One of the outstanding features of fluid power systems is that force, generated by the power supply, controlled and directed by suitable valving, and transported by lines, can be converted with ease to almost any kind of mechanical motion. Either linear or rotary motion can be obtained by using a suitable actuating device.

An actuator is a device that converts fluid power into mechanical force and motion. Cylinders, hydraulic motors, and turbines are the most common types of actuating devices used in fluid power systems. This chapter describes various types of actuating devices and their applications.


An actuating cylinder is a device that converts fluid power into linear, or straight-line, force and motion. Since linear motion is back-and-forth motion along a straight line, this type of actuator is sometimes referred to as a reciprocating or linear motor. The cylinder consists of a ram, or piston, operating within a cylindrical bore. Actuating cylinders may be installed so that the cylinder is anchored to a stationary structure and the ram or piston is attached to the mechanism to be operated, or the piston can be anchored and the cylinder attached to the movable mechanism.

Actuating cylinders for pneumatic and hydraulic systems are similar in design and operation. Some variations of ram- and piston-type actuating cylinders are described in the following pages.

Ram- Type Cylinders

The terms ram and piston are often used interchangeably. However, a ram-type cylin­ der is usually considered one in which the cross-sectional area of the piston rod is


more than one-half the cross-sectional area of the movable element. In most actuating cylinders of this type, the rod and the movable element have equal areas. This type of movable element is frequently referred to as a plunger.

The ram-type actuator is used primarily to push rather than to pull. Some applications require simply a fiat surface on the external part of the ram for pushing or lifting the unit to be operated. Other applications require some mechanical means of attachment, such as a clevis or eyebolt. The design of ram-type cylinders varies in many other respects to satisfy the requirements of different applications.

Single-Acting Ram

The single-acting ram (Figure 6-l) applies force in only one direction. The fluid that is directed into the cylinder displaces the ram and forces it outward, lifting the object placed on it.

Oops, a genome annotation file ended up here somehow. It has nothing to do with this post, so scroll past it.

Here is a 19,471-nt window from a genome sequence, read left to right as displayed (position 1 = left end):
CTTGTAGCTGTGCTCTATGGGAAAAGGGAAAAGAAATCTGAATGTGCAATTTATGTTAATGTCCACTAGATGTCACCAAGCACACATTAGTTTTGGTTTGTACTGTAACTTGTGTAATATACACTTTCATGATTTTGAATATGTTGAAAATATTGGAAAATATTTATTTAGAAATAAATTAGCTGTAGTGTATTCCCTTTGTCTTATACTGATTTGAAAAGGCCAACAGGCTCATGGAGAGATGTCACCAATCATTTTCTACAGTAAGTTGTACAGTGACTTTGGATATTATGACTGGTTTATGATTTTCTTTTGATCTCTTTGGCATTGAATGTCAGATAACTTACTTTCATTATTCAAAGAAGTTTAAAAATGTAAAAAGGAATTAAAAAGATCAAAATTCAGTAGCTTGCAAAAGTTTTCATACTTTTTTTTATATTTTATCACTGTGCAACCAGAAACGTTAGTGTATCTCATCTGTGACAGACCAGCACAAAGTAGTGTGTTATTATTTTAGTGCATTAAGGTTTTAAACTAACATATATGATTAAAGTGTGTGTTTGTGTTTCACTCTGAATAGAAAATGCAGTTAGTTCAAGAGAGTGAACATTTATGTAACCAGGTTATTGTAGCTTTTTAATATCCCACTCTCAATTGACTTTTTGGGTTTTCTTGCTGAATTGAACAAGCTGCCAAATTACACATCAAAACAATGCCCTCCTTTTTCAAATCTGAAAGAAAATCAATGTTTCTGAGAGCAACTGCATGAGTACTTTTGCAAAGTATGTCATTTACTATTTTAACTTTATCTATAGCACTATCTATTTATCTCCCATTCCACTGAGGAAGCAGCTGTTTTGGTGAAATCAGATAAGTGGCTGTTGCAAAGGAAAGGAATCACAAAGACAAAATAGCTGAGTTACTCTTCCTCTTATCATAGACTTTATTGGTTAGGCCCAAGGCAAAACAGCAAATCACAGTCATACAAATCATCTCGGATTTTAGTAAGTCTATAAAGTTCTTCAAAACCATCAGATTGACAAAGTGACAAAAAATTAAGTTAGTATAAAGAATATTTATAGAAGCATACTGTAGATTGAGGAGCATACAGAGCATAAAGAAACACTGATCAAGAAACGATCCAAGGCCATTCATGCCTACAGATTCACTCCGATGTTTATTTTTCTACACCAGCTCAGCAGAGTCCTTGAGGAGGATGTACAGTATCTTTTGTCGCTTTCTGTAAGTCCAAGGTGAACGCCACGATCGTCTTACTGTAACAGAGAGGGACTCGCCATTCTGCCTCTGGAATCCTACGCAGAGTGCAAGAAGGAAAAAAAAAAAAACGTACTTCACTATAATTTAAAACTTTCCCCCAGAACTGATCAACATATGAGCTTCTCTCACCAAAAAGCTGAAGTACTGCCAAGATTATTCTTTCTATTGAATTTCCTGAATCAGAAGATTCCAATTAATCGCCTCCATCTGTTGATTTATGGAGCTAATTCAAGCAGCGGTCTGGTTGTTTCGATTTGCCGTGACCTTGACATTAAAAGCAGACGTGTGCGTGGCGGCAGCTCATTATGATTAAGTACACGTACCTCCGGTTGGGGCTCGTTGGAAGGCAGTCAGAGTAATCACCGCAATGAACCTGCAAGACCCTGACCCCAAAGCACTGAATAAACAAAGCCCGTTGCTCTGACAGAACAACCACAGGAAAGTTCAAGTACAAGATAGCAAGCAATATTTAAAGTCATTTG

Since there is no provision for retracting the ram by fluid power, when fluid pressure is released, either the weight of the object or some mechanical means, such as a spring, forces the ram back into the cylinder. This forces the fluid back to the reservoir.

Double-Acting Ram

A double-acting ram-type cylinder is illustrated in Figure 6-2. In this cylinder, both strokes of the ram are produced by pressurized fluid. There are two fluid ports, one at each end of the cylinder tube. Fluid, under pressure, is directed to the closed end of the cylinder to extend the ram and apply force. To retract the ram and reduce the force, fluid is directed to the opposite end of the cylinder.

A four-way directional control valve is normally used to control the double-acting ram. When the valve is positioned to extend the ram, pressurized fluid enters port A (Figure 6-2), acts on the bottom surface of the ram, and forces the ram outward. Fluid


above the ram lip is free to flow out of port B, through the control valve, and back to the reservoir.

Normally, the pressure of the fluid is the same for either stroke of the ram. Recall from earlier discussions that force is equal to pressure times area (F = PA). Notice the difference of the areas upon which pressure acts in Figure 6-2. The pressure acts against the large surface area on the bottom of the ram during the extension or pres­ sure stroke. Since the ram does not require a large force during the retraction stroke, pressure acting on the small area on the top surface of the ram lip provides the neces­ sary force to retract the ram.

Figure 6-3 shows a telescoping ram-type actuating cylinder. A series of rams is nested in the smallest ram; each ram is hollow and serves as the cylinder housing for the next smaller ram. The ram assembly is contained in the main cylinder assembly, which also provides the fluid ports. Although the assembly requires a small space with all the rams retracted, the telescoping action of the assembly provides a relatively long stroke when the rams are fully extended.


An excellent example of the application of this type of cylinder is the dump truck. The cylinder is used to lift the forward end of the truck bed and dump the load. During the lifting operation, the greatest force is required for the initial lift. As the load is lifted and begins to dump, the required force becomes less and less until the load is com­ pletely dumped. During the raise cycle, pressurized fluid enters the cylinder through port A (Figure 6-3) and acts on the bottom surface of all three rams. Ram l has the larger surface area and therefore provides the greater force. As ram 1 reaches the end of its stroke the required force is decreased, and ram 2 moves, raising the load. When ram 2 completes its stroke, a still smaller force is required. Ram 3 then moves out­ ward to finish raising and dumping the load.

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